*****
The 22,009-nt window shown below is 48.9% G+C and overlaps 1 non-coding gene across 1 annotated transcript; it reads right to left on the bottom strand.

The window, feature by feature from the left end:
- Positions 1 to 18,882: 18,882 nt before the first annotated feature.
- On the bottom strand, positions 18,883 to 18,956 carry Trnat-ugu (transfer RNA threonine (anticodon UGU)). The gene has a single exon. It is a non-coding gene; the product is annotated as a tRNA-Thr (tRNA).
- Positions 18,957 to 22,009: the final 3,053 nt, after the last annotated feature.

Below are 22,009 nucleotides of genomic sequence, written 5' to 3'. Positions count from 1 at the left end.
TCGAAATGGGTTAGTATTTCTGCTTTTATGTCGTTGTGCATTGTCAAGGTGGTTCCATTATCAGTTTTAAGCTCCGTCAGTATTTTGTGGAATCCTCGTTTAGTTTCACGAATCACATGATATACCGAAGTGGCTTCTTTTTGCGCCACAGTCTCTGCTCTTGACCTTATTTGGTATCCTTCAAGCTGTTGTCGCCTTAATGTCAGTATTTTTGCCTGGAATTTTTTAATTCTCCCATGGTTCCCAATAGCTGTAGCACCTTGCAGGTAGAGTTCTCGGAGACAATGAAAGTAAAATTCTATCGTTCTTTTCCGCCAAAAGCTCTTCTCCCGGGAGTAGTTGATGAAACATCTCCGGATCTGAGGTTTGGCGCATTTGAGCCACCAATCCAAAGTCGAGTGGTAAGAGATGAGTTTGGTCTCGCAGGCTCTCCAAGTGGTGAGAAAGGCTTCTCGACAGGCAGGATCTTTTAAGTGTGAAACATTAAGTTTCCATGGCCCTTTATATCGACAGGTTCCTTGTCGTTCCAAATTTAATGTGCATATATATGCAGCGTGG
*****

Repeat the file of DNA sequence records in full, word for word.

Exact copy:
The 22,009-nt window shown below is 48.9% G+C and overlaps 1 non-coding gene across 1 annotated transcript; it reads right to left on the bottom strand.

The window, feature by feature from the left end:
- Positions 1 to 18,882: 18,882 nt before the first annotated feature.
- On the bottom strand, positions 18,883 to 18,956 carry Trnat-ugu (transfer RNA threonine (anticodon UGU)). The gene has a single exon. It is a non-coding gene; the product is annotated as a tRNA-Thr (tRNA).
- Positions 18,957 to 22,009: the final 3,053 nt, after the last annotated feature.

Below are 22,009 nucleotides of genomic sequence, written 5' to 3'. Positions count from 1 at the left end.
TCGAAATGGGTTAGTATTTCTGCTTTTATGTCGTTGTGCATTGTCAAGGTGGTTCCATTATCAGTTTTAAGCTCCGTCAGTATTTTGTGGAATCCTCGTTTAGTTTCACGAATCACATGATATACCGAAGTGGCTTCTTTTTGCGCCACAGTCTCTGCTCTTGACCTTATTTGGTATCCTTCAAGCTGTTGTCGCCTTAATGTCAGTATTTTTGCCTGGAATTTTTTAATTCTCCCATGGTTCCCAATAGCTGTAGCACCTTGCAGGTAGAGTTCTCGGAGACAATGAAAGTAAAATTCTATCGTTCTTTTCCGCCAAAAGCTCTTCTCCCGGGAGTAGTTGATGAAACATCTCCGGATCTGAGGTTTGGCGCATTTGAGCCACCAATCCAAAGTCGAGTGGTAAGAGATGAGTTTGGTCTCGCAGGCTCTCCAAGTGGTGAGAAAGGCTTCTCGACAGGCAGGATCTTTTAAGTGTGAAACATTAAGTTTCCATGGCCCTTTATATCGACAGGTTCCTTGTCGTTCCAAATTTAATGTGCATATATATGCAGCGTGG